Sanctions must not degenerate into blockades which expose innocent people to the ravages of economic war in peacetime without the protection of the Geneva Conventions aimed at safeguarding civilians in war time, says Idriss Jazairy, the UN Special Rapporteur on the effect of sanctions on human rights.
“While sanctions have usually led to countries, or groups of countries, refusing to trade with the targeted State, the imposition of blockades has the additional sting of preventing trade with other willing trade partners,” said Mr. Jazairy in a presentation to the Human Rights Council in Geneva.
The Special Rapporteur told the Council there was a clear risk that Iran, Syria, Gaza and possibly Venezuela were having to cope with a blockade situation.
“There is a need for differences between States to be resolved through peaceful means as advocated by the UN Charter, while avoiding exposing innocent civilians to collective punishment,” he said.
The Special Rapporteur expressed concern about the increasing resort to unilateral sanctions, and in particular the banning of business or trade with companies and corporations from third party countries not involved in imposing the measures.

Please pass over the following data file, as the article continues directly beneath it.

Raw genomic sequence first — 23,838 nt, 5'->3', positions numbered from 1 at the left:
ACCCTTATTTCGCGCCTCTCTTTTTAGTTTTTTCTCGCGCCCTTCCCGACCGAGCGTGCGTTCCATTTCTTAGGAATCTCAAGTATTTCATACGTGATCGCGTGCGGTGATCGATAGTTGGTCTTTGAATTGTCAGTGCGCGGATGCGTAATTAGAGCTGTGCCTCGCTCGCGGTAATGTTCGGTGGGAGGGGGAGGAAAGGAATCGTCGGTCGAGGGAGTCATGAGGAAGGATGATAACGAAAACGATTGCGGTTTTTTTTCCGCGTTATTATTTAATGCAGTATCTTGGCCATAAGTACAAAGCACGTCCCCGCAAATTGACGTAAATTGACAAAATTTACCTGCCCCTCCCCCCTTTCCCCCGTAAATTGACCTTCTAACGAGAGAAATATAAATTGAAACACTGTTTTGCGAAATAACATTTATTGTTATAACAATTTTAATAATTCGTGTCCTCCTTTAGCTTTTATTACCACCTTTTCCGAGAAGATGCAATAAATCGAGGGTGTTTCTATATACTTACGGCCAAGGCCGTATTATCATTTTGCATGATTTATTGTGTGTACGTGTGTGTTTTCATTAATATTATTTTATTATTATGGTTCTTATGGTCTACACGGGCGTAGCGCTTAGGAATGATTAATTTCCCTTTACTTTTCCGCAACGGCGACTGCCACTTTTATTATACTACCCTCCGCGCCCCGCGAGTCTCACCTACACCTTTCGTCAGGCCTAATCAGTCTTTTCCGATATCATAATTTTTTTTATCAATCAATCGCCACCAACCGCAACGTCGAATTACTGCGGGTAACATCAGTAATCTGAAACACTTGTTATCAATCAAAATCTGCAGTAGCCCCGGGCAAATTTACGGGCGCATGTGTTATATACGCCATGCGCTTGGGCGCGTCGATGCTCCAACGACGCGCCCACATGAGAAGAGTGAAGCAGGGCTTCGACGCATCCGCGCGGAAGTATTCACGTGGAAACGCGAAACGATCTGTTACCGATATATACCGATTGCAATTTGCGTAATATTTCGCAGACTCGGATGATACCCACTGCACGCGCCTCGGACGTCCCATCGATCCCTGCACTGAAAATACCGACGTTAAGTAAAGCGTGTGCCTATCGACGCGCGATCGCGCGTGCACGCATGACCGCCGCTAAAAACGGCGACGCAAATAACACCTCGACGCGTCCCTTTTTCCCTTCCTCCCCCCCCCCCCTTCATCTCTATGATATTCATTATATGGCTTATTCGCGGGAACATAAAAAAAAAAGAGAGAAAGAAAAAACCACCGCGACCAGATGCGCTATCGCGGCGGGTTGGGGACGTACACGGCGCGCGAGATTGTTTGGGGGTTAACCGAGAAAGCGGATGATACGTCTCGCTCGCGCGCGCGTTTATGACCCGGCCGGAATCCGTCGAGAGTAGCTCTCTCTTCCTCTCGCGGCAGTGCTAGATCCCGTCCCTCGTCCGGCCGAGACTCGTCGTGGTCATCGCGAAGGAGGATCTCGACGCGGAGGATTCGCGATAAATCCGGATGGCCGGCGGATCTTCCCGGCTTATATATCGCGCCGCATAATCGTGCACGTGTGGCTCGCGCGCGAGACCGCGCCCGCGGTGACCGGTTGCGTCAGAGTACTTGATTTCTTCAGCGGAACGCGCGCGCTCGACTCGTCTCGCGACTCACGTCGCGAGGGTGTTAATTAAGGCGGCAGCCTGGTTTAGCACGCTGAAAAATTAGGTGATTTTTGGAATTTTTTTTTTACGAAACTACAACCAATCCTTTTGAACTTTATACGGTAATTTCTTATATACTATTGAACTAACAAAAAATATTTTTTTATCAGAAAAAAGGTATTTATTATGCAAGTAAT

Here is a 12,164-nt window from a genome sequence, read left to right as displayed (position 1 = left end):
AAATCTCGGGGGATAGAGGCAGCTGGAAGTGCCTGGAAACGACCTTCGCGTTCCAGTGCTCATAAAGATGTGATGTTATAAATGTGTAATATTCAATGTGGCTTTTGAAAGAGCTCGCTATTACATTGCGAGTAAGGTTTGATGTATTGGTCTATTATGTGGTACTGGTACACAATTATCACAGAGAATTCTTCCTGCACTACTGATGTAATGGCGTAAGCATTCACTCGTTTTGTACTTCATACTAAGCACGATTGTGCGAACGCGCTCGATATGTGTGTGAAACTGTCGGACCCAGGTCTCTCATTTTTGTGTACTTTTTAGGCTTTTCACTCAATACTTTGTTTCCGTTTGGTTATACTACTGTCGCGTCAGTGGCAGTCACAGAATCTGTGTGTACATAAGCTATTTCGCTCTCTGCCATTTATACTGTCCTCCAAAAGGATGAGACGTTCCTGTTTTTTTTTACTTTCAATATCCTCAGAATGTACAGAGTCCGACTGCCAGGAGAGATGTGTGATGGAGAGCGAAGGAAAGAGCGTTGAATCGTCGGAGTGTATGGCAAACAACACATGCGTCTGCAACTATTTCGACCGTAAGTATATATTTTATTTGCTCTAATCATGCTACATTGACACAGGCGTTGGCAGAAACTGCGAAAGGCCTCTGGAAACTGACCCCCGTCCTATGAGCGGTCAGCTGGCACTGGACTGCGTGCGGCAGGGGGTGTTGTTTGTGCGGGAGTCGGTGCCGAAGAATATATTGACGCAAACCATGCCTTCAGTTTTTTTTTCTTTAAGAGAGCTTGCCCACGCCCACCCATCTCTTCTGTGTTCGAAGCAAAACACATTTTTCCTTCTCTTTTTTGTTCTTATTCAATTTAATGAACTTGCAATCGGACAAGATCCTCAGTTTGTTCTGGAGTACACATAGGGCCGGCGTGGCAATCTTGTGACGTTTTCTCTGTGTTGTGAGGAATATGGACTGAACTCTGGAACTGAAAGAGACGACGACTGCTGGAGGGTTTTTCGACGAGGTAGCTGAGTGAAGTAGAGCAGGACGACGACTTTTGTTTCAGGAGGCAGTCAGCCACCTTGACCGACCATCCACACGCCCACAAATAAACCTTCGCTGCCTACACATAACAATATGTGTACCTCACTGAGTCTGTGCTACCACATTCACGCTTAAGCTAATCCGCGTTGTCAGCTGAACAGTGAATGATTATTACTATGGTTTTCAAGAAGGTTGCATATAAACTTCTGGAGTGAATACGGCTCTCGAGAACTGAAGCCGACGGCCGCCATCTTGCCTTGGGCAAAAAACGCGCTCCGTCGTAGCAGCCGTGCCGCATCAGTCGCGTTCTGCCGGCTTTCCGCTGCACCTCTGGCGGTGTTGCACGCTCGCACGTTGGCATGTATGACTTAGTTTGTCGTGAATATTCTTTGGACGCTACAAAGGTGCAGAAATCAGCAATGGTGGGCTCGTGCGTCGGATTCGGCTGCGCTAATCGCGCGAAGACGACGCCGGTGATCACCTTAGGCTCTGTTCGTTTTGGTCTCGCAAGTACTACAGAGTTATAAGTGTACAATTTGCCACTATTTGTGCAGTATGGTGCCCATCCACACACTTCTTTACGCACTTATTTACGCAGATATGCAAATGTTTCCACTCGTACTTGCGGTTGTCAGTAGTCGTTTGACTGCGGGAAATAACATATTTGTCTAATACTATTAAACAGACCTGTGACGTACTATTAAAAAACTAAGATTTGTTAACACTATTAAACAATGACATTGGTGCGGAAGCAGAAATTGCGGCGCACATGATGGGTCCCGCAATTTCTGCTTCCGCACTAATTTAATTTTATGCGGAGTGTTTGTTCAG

Mr. Jazairy also reported on his mission to Brussels for talks with European Union officials. While welcoming efforts made by the EU to ensure its restrictive measures have due process and human rights protections, the Special Rapporteur urged the EU to consider ways of limiting the extra-territorial effect of “secondary sanctions” which go beyond the targeted country.
With regard to Syria, the Special Rapporteur concluded that however grave the human rights situation is in the country, the imposition of further suffering on innocent civilians through unilateral sanctions only further worsens their situation. He said he would focus on making humanitarian exceptions to internationally imposed measures effective, until States lift all sanctions that are harming human rights.
Mr. Idriss Jazairy was appointed by the Human Rights Council as the first Special Rapporteur on the negative impact of the unilateral coercive measures on the enjoyment of human rights. He took office in May 2015. Mr. Jazairy has extensive experience in the fields of international relations and human rights with the Algerian Foreign Ministry, the UN human rights system and international NGOs. He holds a M.A. (Oxford) in Philosophy, Politics and Economics, and an M.P.A. (Harvard). He also graduated from the Ecole nationale d’Administration (France). Mr. Jazairy is the author of books and of a large number of articles in the international press on development, human rights and current affairs.
The Special Rapporteurs are part of what is known as the Special Procedures of the Human Rights Council. Special Procedures, the largest body of independent experts in the UN Human Rights system, is the general name of the Council’s independent fact-finding and monitoring mechanisms that address either specific country situations or thematic issues in all parts of the world. Special Procedures experts work on a voluntary basis; they are not UN staff and do not receive a salary for their work. They are independent from any government or organization and serve in their individual capacity.